From: John Hudson (email@example.com)
Date: Thu May 22 2008 - 18:57:20 CDT
Michael Everson wrote:
>> Which was a Victorian fad, not seen before or since in quality English
> Victorian? I never heard that before.
Go look at British popular, i.e. mass-produced, books from the mid- to
late-1800s. This is the only period I know of in which one sees
widespread use of double spaces after full stops in the context of
typeset text. Following the revival of interest in renaissance
typographic models that arose out of the Kelmscott, Doves and other
private presses of the late 1800s and early 1900s, and encouraged by the
significant scholarship on typographic history from the 1920s onwards,
this practice quickly disappeared.
> When I learned typing in junior high school I remember they told us that
> the two spaces where to help typesetters navigate a document from
> typescript and know where sentence ends were.
And after the 19th century, the first thing those typesetters would have
done would have been to remove the extra spaces.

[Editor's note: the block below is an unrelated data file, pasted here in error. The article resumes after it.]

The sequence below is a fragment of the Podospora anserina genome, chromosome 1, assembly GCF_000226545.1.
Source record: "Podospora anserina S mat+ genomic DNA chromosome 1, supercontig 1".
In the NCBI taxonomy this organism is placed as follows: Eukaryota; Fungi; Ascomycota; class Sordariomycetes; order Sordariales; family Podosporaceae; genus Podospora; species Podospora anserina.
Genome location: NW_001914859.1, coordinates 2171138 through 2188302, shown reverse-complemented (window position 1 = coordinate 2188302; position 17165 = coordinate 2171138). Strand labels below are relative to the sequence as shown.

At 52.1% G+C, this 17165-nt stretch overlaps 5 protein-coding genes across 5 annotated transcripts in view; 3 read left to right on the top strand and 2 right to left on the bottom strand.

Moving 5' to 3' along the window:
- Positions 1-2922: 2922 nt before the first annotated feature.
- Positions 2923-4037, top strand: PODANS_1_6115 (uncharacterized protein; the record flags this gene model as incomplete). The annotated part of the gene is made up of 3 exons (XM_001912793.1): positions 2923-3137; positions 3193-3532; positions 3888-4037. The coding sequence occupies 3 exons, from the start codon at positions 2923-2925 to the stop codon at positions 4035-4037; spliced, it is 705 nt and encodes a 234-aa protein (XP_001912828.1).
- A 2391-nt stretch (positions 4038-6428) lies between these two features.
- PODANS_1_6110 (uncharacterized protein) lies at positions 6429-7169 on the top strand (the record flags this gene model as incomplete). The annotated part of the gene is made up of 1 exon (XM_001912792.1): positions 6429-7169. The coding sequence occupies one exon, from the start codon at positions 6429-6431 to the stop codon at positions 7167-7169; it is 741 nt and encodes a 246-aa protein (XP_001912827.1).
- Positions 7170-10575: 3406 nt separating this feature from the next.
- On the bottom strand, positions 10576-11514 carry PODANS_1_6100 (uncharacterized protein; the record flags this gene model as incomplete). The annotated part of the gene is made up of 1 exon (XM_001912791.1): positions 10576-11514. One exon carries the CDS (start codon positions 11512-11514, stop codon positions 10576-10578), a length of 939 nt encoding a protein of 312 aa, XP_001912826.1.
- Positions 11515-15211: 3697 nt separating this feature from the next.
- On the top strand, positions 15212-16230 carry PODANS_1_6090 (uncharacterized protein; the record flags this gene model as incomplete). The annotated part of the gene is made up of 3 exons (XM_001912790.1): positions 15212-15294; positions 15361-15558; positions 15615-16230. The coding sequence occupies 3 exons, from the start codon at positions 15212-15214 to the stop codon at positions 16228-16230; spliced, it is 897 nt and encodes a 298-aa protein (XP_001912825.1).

I can see that, if one were preparing a typescript for manual or
mechanical typesetting, double spaces might be helpful to the typsetter.
But seriously, how many junior high school typing students would
actually be expected to go on to prepare typescripts for typesetting?
That's a fairly narrow professional field, and most typewritten
documents were intended for reading as such -- business correspondence,
memos, etc. --, not for typesetting.
-- Tiro Typeworks www.tiro.com Gulf Islands, BC firstname.lastname@example.org Nobody can possibly know the reach of language, whether liturgical or otherwise, so one should just keep going until one is too exhausted to go any further. - Catherine Pickstock
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